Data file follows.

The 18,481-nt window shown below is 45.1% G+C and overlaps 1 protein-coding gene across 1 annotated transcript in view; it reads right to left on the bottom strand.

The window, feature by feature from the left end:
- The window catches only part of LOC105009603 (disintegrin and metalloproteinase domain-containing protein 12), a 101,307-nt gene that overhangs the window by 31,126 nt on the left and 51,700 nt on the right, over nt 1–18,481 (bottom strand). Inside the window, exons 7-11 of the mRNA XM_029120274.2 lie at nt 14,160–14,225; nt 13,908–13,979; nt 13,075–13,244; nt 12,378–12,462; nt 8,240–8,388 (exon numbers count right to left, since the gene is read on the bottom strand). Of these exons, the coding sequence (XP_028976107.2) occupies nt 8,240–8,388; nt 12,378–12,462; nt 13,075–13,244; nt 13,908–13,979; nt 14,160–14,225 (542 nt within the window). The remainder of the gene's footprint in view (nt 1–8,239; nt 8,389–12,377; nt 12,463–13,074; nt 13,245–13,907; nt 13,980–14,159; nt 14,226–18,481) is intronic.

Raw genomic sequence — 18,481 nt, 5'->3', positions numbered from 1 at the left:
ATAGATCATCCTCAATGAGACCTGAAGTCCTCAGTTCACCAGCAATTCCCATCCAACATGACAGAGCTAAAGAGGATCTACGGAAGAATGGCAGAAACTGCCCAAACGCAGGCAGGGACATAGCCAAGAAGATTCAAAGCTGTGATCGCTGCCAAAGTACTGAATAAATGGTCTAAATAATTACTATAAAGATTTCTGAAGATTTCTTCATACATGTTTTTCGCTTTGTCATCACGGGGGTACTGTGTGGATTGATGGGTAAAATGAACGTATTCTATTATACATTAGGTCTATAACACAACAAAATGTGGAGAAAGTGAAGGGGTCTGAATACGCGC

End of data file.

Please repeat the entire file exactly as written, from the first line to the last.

The 18,481-nt window shown below is 45.1% G+C and overlaps 1 protein-coding gene across 1 annotated transcript in view; it reads right to left on the bottom strand.

The window, feature by feature from the left end:
- The window catches only part of LOC105009603 (disintegrin and metalloproteinase domain-containing protein 12), a 101,307-nt gene that overhangs the window by 31,126 nt on the left and 51,700 nt on the right, over nt 1–18,481 (bottom strand). Inside the window, exons 7-11 of the mRNA XM_029120274.2 lie at nt 14,160–14,225; nt 13,908–13,979; nt 13,075–13,244; nt 12,378–12,462; nt 8,240–8,388 (exon numbers count right to left, since the gene is read on the bottom strand). Of these exons, the coding sequence (XP_028976107.2) occupies nt 8,240–8,388; nt 12,378–12,462; nt 13,075–13,244; nt 13,908–13,979; nt 14,160–14,225 (542 nt within the window). The remainder of the gene's footprint in view (nt 1–8,239; nt 8,389–12,377; nt 12,463–13,074; nt 13,245–13,907; nt 13,980–14,159; nt 14,226–18,481) is intronic.

Raw genomic sequence — 18,481 nt, 5'->3', positions numbered from 1 at the left:
ATAGATCATCCTCAATGAGACCTGAAGTCCTCAGTTCACCAGCAATTCCCATCCAACATGACAGAGCTAAAGAGGATCTACGGAAGAATGGCAGAAACTGCCCAAACGCAGGCAGGGACATAGCCAAGAAGATTCAAAGCTGTGATCGCTGCCAAAGTACTGAATAAATGGTCTAAATAATTACTATAAAGATTTCTGAAGATTTCTTCATACATGTTTTTCGCTTTGTCATCACGGGGGTACTGTGTGGATTGATGGGTAAAATGAACGTATTCTATTATACATTAGGTCTATAACACAACAAAATGTGGAGAAAGTGAAGGGGTCTGAATACGCGC